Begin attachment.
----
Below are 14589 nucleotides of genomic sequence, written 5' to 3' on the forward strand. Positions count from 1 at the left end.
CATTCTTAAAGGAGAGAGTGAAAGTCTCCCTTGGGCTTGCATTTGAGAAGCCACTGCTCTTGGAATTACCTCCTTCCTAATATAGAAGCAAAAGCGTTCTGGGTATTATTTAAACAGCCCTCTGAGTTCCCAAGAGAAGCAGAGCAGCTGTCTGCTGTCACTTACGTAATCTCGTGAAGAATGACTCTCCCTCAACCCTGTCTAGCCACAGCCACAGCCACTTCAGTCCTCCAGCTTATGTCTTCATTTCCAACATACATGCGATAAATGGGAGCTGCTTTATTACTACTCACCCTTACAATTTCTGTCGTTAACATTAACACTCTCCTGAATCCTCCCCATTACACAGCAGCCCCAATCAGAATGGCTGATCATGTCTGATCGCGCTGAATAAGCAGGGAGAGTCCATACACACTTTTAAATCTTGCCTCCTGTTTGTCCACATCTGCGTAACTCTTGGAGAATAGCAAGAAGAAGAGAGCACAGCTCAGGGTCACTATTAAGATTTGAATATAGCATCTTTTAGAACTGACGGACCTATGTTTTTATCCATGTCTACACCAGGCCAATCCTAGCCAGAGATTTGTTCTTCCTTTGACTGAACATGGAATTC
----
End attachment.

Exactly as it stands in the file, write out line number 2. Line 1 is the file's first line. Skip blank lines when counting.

CATTCTTAAAGGAGAGAGTGAAAGTCTCCCTTGGGCTTGCATTTGAGAAGCCACTGCTCTTGGAATTACCTCCTTCCTAATATAGAAGCAAAAGCGTTCTGGGTATTATTTAAACAGCCCTCTGAGTTCCCAAGAGAAGCAGAGCAGCTGTCTGCTGTCACTTACGTAATCTCGTGAAGAATGACTCTCCCTCAACCCTGTCTAGCCACAGCCACAGCCACTTCAGTCCTCCAGCTTATGTCTTCATTTCCAACATACATGCGATAAATGGGAGCTGCTTTATTACTACTCACCCTTACAATTTCTGTCGTTAACATTAACACTCTCCTGAATCCTCCCCATTACACAGCAGCCCCAATCAGAATGGCTGATCATGTCTGATCGCGCTGAATAAGCAGGGAGAGTCCATACACACTTTTAAATCTTGCCTCCTGTTTGTCCACATCTGCGTAACTCTTGGAGAATAGCAAGAAGAAGAGAGCACAGCTCAGGGTCACTATTAAGATTTGAATATAGCATCTTTTAGAACTGACGGACCTATGTTTTTATCCATGTCTACACCAGGCCAATCCTAGCCAGAGATTTGTTCTTCCTTTGACTGAACATGGAATTC